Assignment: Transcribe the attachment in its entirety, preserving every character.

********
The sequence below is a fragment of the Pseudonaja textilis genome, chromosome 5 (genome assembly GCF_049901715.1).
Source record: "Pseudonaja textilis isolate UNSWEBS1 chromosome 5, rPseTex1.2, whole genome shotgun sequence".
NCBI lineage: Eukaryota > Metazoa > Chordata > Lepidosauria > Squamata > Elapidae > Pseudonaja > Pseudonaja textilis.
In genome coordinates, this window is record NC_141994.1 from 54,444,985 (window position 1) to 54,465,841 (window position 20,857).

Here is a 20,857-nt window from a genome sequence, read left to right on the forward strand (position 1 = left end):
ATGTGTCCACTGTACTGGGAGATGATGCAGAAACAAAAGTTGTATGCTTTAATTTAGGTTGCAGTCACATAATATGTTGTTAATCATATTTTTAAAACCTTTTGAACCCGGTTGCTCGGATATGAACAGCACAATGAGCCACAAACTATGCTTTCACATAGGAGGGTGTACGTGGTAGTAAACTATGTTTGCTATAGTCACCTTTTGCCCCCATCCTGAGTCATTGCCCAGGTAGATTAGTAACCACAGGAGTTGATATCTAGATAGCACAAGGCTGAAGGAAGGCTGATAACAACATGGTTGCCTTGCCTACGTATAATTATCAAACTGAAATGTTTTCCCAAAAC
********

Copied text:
The sequence below is a fragment of the Pseudonaja textilis genome, chromosome 5 (genome assembly GCF_049901715.1).
Source record: "Pseudonaja textilis isolate UNSWEBS1 chromosome 5, rPseTex1.2, whole genome shotgun sequence".
NCBI lineage: Eukaryota > Metazoa > Chordata > Lepidosauria > Squamata > Elapidae > Pseudonaja > Pseudonaja textilis.
In genome coordinates, this window is record NC_141994.1 from 54,444,985 (window position 1) to 54,465,841 (window position 20,857).

Here is a 20,857-nt window from a genome sequence, read left to right on the forward strand (position 1 = left end):
ATGTGTCCACTGTACTGGGAGATGATGCAGAAACAAAAGTTGTATGCTTTAATTTAGGTTGCAGTCACATAATATGTTGTTAATCATATTTTTAAAACCTTTTGAACCCGGTTGCTCGGATATGAACAGCACAATGAGCCACAAACTATGCTTTCACATAGGAGGGTGTACGTGGTAGTAAACTATGTTTGCTATAGTCACCTTTTGCCCCCATCCTGAGTCATTGCCCAGGTAGATTAGTAACCACAGGAGTTGATATCTAGATAGCACAAGGCTGAAGGAAGGCTGATAACAACATGGTTGCCTTGCCTACGTATAATTATCAAACTGAAATGTTTTCCCAAAAC